Dilma Rousseff’s failure to liberalize Brazil’s economy is finally catching up with her. After narrowly winning reelection last year, popular outrage is backing the left-wing president into a corner.
Earlier this month, more than a million protesters took to the streets of Brasília, São Paulo and other major cities, angered by revelations of embezzlement at the state oil company, Petrobras.
The inclusion of members from the Brazilian Democratic Movement Party (PMDB) in a Petrobras corruption probe caused this biggest party in Rousseff’s ruling coalition to threaten to block austerity measures, such as tightening access to pension and unemployment benefits.
The PMDB has almost as many seats in Congress as Rousseff’s Workers’ Party and a reputation for allying itself with whomever is in government in order to reap the spoils.
Fiscal consolidation is necessary because the economy is shrinking after four years of just 1.3 percent growth on average.
When she won reelection in October, the news agency Reuters reported that Rousseff had convinced voters “her party’s strong record of reducing poverty over the last twelve years was more important than a recent economic slump.”
Now the slump is deepening and voters aren’t so sure. Rousseff’s personal approval ratings have plummeted to 13 percent, a record low.
Inflation is above 7 percent and price rises are likely to continue. The country is facing water shortages after a season of drought. Given that Brazil depends for much of its energy on hydroelectricity dams, the shortages could lead to power outages as well. The government intends to hike electricity rates 30 percent this year to deter unnecessary use. Higher taxes on fuel will add to consumers’ bills. Meanwhile the real has lost 10 percent of its value against the American dollar in the past month alone, raising the cost of imported products.
This is more than an unfortunate series of events. Rather it is the outcome of bad policy choices.
The Economist points out that Brazilian incomes have risen faster than economic output in the past ten years. Public sector workers have done especially well. In other words: Brazilians have enjoyed pay rises without actually becoming more productive. That has fueled an expansion in private debt and government largesse — chickens that are now come home to roost.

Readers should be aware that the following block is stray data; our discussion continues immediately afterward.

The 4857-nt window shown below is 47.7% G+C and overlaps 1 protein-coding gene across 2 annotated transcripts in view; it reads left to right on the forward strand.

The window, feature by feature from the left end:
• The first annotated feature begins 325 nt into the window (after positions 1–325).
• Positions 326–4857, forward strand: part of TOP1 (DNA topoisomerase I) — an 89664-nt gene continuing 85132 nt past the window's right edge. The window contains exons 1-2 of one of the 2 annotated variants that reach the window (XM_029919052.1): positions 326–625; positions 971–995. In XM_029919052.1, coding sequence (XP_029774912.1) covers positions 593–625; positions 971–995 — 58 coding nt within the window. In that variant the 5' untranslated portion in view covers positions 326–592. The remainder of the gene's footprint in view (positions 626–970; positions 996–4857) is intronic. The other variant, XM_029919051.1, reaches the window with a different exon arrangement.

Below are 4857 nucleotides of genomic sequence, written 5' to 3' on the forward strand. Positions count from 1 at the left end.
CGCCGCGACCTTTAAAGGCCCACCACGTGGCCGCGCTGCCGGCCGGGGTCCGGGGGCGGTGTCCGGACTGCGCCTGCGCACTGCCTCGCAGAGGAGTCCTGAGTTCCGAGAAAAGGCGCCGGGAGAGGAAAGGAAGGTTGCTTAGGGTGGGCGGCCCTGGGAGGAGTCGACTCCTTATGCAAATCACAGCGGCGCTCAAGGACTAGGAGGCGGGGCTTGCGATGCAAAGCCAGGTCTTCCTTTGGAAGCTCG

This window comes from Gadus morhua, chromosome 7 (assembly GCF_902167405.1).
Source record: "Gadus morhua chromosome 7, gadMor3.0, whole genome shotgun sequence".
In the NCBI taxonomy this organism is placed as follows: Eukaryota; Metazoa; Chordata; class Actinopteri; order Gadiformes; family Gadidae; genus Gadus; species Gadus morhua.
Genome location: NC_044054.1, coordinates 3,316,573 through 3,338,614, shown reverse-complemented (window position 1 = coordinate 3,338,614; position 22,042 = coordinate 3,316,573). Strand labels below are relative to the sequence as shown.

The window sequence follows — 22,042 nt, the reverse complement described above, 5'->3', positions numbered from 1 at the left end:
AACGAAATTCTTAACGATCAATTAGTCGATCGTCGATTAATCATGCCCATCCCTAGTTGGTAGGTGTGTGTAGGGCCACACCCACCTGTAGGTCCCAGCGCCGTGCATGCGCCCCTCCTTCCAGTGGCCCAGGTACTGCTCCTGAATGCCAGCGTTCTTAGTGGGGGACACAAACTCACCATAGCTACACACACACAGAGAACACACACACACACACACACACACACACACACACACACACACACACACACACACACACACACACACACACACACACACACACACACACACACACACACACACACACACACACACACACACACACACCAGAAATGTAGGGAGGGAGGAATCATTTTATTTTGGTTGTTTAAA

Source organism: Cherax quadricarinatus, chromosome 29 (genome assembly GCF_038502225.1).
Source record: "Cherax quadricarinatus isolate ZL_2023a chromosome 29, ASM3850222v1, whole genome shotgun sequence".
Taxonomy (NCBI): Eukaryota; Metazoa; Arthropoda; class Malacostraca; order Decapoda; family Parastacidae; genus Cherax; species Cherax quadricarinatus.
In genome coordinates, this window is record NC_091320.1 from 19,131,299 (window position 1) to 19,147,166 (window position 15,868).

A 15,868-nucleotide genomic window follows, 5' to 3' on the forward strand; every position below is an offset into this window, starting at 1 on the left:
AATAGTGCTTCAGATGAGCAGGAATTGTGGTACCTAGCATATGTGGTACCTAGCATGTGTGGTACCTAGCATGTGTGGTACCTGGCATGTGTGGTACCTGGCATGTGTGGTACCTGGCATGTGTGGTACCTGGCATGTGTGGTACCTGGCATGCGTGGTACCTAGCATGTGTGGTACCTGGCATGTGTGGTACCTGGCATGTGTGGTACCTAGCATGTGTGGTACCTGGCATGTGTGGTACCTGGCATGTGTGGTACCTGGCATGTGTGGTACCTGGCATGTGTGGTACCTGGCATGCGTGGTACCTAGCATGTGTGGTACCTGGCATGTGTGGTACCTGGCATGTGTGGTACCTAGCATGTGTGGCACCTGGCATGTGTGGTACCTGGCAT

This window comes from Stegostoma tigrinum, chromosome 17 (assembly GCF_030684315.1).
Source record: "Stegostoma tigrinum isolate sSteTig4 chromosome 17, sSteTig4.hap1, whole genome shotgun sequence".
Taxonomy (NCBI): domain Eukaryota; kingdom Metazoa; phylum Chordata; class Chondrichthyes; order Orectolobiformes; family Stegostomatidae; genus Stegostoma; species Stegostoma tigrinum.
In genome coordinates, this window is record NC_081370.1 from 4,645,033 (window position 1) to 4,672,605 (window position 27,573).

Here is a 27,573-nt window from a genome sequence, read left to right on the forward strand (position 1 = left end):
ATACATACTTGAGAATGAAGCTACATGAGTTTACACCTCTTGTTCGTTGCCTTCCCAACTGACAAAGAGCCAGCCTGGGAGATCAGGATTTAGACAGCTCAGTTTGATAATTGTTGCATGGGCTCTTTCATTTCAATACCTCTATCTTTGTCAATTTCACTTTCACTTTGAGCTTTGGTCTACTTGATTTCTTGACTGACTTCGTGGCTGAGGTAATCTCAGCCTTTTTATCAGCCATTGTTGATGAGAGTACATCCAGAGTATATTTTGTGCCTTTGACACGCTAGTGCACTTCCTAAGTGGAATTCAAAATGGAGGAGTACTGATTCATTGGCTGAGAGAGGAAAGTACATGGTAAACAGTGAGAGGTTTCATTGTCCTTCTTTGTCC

Rousseff did try to slow things down in her first term. She limited pension payouts to civil servants and capped government contributions for new hires, for example. But Brazil’s pension system is still one of the most generous in the world. The average Brazilian is able to retire at the age of 54 with 70 percent of pay. Pensions take up 13 percent of gross domestic product.
By contrast, the country spends just 1.5 percent of its GDP on infrastructure, compared with a global average of 3.8 percent, even though its weak network of ports, railways and roads is a huge bottleneck to growth.
Rousseff has done little to remove structural impediments to economic expansion which include a burdensome tax regime and excessive regulation. The World Bank considers Brazil to be the worst place in the world to file one’s taxes. Payroll taxes add a staggering 58 percent to the average salary. Import tariffs remain high while customs procedures sometimes amount to outright obstructionism of foreign trade.
The Financial Times agrees that Brazil’s mess is largely of its own making.
For a counterfactual, one only has to look at the more market-orientated Pacific Rim countries of Chile, Colombia and Peru. They enjoyed similar commodity and credit booms but without the same hangovers. Their economies are still growing fast.
There is some reason for optimism. The same newspaper argued last week that “the emergence of the Petrobras scandal in March last year is itself credit to the growing independence of Brazil’s judiciary and public prosecution service.” Rousseff has also made a good effort to stamp out corruption in the executive branch but that isn’t helping Brazilians make ends meet.